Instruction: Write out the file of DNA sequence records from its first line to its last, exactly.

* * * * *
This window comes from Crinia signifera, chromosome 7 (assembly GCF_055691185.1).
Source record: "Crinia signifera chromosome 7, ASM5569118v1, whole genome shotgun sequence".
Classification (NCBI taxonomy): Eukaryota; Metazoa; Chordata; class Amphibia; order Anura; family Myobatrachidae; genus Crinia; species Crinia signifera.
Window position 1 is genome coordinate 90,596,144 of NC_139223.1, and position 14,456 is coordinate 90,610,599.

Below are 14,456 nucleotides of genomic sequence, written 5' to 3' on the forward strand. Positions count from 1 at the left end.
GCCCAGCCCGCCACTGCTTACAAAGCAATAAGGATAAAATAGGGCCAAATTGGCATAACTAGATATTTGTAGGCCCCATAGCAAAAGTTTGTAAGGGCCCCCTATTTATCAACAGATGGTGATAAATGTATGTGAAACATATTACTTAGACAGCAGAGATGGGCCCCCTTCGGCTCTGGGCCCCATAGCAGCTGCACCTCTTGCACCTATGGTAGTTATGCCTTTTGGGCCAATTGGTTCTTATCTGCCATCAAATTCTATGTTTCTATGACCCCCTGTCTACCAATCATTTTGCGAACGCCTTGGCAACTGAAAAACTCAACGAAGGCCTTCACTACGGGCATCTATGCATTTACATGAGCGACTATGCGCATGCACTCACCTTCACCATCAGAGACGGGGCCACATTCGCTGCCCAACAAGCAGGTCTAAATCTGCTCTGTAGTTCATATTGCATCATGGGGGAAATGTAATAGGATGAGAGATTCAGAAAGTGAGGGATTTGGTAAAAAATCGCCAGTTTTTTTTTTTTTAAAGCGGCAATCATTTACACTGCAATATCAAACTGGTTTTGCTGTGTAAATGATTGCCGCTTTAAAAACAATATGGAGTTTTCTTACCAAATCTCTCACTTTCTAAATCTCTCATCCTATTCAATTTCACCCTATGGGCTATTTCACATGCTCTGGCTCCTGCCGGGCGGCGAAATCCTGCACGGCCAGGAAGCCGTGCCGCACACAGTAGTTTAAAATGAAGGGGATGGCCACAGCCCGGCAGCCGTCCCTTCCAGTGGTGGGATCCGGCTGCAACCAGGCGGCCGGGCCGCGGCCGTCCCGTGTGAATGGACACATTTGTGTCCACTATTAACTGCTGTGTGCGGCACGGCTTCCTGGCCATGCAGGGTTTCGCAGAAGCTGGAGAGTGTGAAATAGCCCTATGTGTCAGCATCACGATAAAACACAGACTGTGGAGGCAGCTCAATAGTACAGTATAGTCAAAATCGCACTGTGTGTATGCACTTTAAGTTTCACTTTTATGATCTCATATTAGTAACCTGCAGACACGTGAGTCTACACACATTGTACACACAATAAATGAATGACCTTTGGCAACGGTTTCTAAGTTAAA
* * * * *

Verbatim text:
This window comes from Crinia signifera, chromosome 7 (assembly GCF_055691185.1).
Source record: "Crinia signifera chromosome 7, ASM5569118v1, whole genome shotgun sequence".
Classification (NCBI taxonomy): Eukaryota; Metazoa; Chordata; class Amphibia; order Anura; family Myobatrachidae; genus Crinia; species Crinia signifera.
Window position 1 is genome coordinate 90,596,144 of NC_139223.1, and position 14,456 is coordinate 90,610,599.

Below are 14,456 nucleotides of genomic sequence, written 5' to 3' on the forward strand. Positions count from 1 at the left end.
GCCCAGCCCGCCACTGCTTACAAAGCAATAAGGATAAAATAGGGCCAAATTGGCATAACTAGATATTTGTAGGCCCCATAGCAAAAGTTTGTAAGGGCCCCCTATTTATCAACAGATGGTGATAAATGTATGTGAAACATATTACTTAGACAGCAGAGATGGGCCCCCTTCGGCTCTGGGCCCCATAGCAGCTGCACCTCTTGCACCTATGGTAGTTATGCCTTTTGGGCCAATTGGTTCTTATCTGCCATCAAATTCTATGTTTCTATGACCCCCTGTCTACCAATCATTTTGCGAACGCCTTGGCAACTGAAAAACTCAACGAAGGCCTTCACTACGGGCATCTATGCATTTACATGAGCGACTATGCGCATGCACTCACCTTCACCATCAGAGACGGGGCCACATTCGCTGCCCAACAAGCAGGTCTAAATCTGCTCTGTAGTTCATATTGCATCATGGGGGAAATGTAATAGGATGAGAGATTCAGAAAGTGAGGGATTTGGTAAAAAATCGCCAGTTTTTTTTTTTTTAAAGCGGCAATCATTTACACTGCAATATCAAACTGGTTTTGCTGTGTAAATGATTGCCGCTTTAAAAACAATATGGAGTTTTCTTACCAAATCTCTCACTTTCTAAATCTCTCATCCTATTCAATTTCACCCTATGGGCTATTTCACATGCTCTGGCTCCTGCCGGGCGGCGAAATCCTGCACGGCCAGGAAGCCGTGCCGCACACAGTAGTTTAAAATGAAGGGGATGGCCACAGCCCGGCAGCCGTCCCTTCCAGTGGTGGGATCCGGCTGCAACCAGGCGGCCGGGCCGCGGCCGTCCCGTGTGAATGGACACATTTGTGTCCACTATTAACTGCTGTGTGCGGCACGGCTTCCTGGCCATGCAGGGTTTCGCAGAAGCTGGAGAGTGTGAAATAGCCCTATGTGTCAGCATCACGATAAAACACAGACTGTGGAGGCAGCTCAATAGTACAGTATAGTCAAAATCGCACTGTGTGTATGCACTTTAAGTTTCACTTTTATGATCTCATATTAGTAACCTGCAGACACGTGAGTCTACACACATTGTACACACAATAAATGAATGACCTTTGGCAACGGTTTCTAAGTTAAA